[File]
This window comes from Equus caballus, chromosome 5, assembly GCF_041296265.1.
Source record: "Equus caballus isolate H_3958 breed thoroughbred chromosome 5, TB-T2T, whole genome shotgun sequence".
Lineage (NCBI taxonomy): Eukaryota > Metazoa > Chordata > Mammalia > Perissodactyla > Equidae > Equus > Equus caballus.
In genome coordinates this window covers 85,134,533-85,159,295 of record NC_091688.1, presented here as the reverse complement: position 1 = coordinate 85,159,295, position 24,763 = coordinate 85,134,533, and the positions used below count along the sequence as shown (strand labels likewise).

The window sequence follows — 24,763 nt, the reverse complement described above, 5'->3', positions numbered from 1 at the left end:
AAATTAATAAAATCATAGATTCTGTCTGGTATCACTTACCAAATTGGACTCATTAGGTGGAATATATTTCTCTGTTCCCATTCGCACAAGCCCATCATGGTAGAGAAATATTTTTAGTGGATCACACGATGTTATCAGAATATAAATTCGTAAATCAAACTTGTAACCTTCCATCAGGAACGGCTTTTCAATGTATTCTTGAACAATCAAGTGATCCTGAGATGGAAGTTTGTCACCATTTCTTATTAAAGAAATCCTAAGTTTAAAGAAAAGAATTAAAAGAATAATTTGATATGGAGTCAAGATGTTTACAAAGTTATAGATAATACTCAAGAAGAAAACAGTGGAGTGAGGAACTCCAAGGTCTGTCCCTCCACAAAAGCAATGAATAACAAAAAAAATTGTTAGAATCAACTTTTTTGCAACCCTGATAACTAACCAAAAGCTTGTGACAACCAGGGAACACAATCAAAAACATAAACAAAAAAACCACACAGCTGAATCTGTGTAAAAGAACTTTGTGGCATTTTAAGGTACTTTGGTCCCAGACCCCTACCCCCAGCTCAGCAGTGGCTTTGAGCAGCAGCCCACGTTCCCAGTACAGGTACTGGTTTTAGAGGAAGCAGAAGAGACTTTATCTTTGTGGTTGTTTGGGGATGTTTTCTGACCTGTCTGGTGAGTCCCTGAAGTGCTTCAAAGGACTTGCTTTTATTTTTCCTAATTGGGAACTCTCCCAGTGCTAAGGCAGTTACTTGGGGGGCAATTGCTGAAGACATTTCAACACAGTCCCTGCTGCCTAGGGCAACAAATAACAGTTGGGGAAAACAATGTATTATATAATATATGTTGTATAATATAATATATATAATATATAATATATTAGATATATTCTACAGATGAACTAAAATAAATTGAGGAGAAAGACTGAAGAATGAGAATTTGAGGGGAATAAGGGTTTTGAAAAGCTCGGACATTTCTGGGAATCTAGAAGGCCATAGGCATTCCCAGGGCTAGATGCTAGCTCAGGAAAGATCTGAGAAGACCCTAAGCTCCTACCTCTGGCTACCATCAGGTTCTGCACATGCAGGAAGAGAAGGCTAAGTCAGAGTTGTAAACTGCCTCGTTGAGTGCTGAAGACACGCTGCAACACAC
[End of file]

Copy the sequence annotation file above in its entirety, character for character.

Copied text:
This window comes from Equus caballus, chromosome 5, assembly GCF_041296265.1.
Source record: "Equus caballus isolate H_3958 breed thoroughbred chromosome 5, TB-T2T, whole genome shotgun sequence".
Lineage (NCBI taxonomy): Eukaryota > Metazoa > Chordata > Mammalia > Perissodactyla > Equidae > Equus > Equus caballus.
In genome coordinates this window covers 85,134,533-85,159,295 of record NC_091688.1, presented here as the reverse complement: position 1 = coordinate 85,159,295, position 24,763 = coordinate 85,134,533, and the positions used below count along the sequence as shown (strand labels likewise).

The window sequence follows — 24,763 nt, the reverse complement described above, 5'->3', positions numbered from 1 at the left end:
AAATTAATAAAATCATAGATTCTGTCTGGTATCACTTACCAAATTGGACTCATTAGGTGGAATATATTTCTCTGTTCCCATTCGCACAAGCCCATCATGGTAGAGAAATATTTTTAGTGGATCACACGATGTTATCAGAATATAAATTCGTAAATCAAACTTGTAACCTTCCATCAGGAACGGCTTTTCAATGTATTCTTGAACAATCAAGTGATCCTGAGATGGAAGTTTGTCACCATTTCTTATTAAAGAAATCCTAAGTTTAAAGAAAAGAATTAAAAGAATAATTTGATATGGAGTCAAGATGTTTACAAAGTTATAGATAATACTCAAGAAGAAAACAGTGGAGTGAGGAACTCCAAGGTCTGTCCCTCCACAAAAGCAATGAATAACAAAAAAAATTGTTAGAATCAACTTTTTTGCAACCCTGATAACTAACCAAAAGCTTGTGACAACCAGGGAACACAATCAAAAACATAAACAAAAAAACCACACAGCTGAATCTGTGTAAAAGAACTTTGTGGCATTTTAAGGTACTTTGGTCCCAGACCCCTACCCCCAGCTCAGCAGTGGCTTTGAGCAGCAGCCCACGTTCCCAGTACAGGTACTGGTTTTAGAGGAAGCAGAAGAGACTTTATCTTTGTGGTTGTTTGGGGATGTTTTCTGACCTGTCTGGTGAGTCCCTGAAGTGCTTCAAAGGACTTGCTTTTATTTTTCCTAATTGGGAACTCTCCCAGTGCTAAGGCAGTTACTTGGGGGGCAATTGCTGAAGACATTTCAACACAGTCCCTGCTGCCTAGGGCAACAAATAACAGTTGGGGAAAACAATGTATTATATAATATATGTTGTATAATATAATATATATAATATATAATATATTAGATATATTCTACAGATGAACTAAAATAAATTGAGGAGAAAGACTGAAGAATGAGAATTTGAGGGGAATAAGGGTTTTGAAAAGCTCGGACATTTCTGGGAATCTAGAAGGCCATAGGCATTCCCAGGGCTAGATGCTAGCTCAGGAAAGATCTGAGAAGACCCTAAGCTCCTACCTCTGGCTACCATCAGGTTCTGCACATGCAGGAAGAGAAGGCTAAGTCAGAGTTGTAAACTGCCTCGTTGAGTGCTGAAGACACGCTGCAACACAC